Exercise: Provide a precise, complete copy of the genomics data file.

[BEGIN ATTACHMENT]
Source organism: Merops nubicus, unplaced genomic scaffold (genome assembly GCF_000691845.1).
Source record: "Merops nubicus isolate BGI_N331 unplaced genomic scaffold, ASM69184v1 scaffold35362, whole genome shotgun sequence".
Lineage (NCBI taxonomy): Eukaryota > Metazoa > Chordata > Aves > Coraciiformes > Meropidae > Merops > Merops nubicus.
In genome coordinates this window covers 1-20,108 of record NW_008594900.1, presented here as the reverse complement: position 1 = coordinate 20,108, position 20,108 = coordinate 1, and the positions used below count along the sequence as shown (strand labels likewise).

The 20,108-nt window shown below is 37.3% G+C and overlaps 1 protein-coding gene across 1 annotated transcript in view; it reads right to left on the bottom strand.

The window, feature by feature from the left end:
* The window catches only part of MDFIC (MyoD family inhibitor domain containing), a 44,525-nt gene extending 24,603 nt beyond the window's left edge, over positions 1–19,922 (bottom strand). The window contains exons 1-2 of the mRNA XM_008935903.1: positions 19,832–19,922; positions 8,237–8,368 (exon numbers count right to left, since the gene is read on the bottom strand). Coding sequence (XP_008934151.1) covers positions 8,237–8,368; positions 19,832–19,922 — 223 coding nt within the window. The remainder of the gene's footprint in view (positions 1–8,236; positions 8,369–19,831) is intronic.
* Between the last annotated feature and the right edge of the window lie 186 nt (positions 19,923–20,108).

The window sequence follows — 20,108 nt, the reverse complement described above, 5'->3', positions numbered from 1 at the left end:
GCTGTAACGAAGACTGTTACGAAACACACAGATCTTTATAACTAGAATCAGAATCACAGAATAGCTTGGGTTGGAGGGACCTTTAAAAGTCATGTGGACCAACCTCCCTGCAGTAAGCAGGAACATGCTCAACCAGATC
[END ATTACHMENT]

Source organism: Merops nubicus, unplaced genomic scaffold (genome assembly GCF_000691845.1).
Source record: "Merops nubicus isolate BGI_N331 unplaced genomic scaffold, ASM69184v1 scaffold35362, whole genome shotgun sequence".
Lineage (NCBI taxonomy): Eukaryota > Metazoa > Chordata > Aves > Coraciiformes > Meropidae > Merops > Merops nubicus.
In genome coordinates this window covers 1-20,108 of record NW_008594900.1, presented here as the reverse complement: position 1 = coordinate 20,108, position 20,108 = coordinate 1, and the positions used below count along the sequence as shown (strand labels likewise).

The 20,108-nt window shown below is 37.3% G+C and overlaps 1 protein-coding gene across 1 annotated transcript in view; it reads right to left on the bottom strand.

The window, feature by feature from the left end:
* The window catches only part of MDFIC (MyoD family inhibitor domain containing), a 44,525-nt gene extending 24,603 nt beyond the window's left edge, over positions 1–19,922 (bottom strand). The window contains exons 1-2 of the mRNA XM_008935903.1: positions 19,832–19,922; positions 8,237–8,368 (exon numbers count right to left, since the gene is read on the bottom strand). Coding sequence (XP_008934151.1) covers positions 8,237–8,368; positions 19,832–19,922 — 223 coding nt within the window. The remainder of the gene's footprint in view (positions 1–8,236; positions 8,369–19,831) is intronic.
* Between the last annotated feature and the right edge of the window lie 186 nt (positions 19,923–20,108).

The window sequence follows — 20,108 nt, the reverse complement described above, 5'->3', positions numbered from 1 at the left end:
GCTGTAACGAAGACTGTTACGAAACACACAGATCTTTATAACTAGAATCAGAATCACAGAATAGCTTGGGTTGGAGGGACCTTTAAAAGTCATGTGGACCAACCTCCCTGCAGTAAGCAGGAACATGCTCAACCAGATC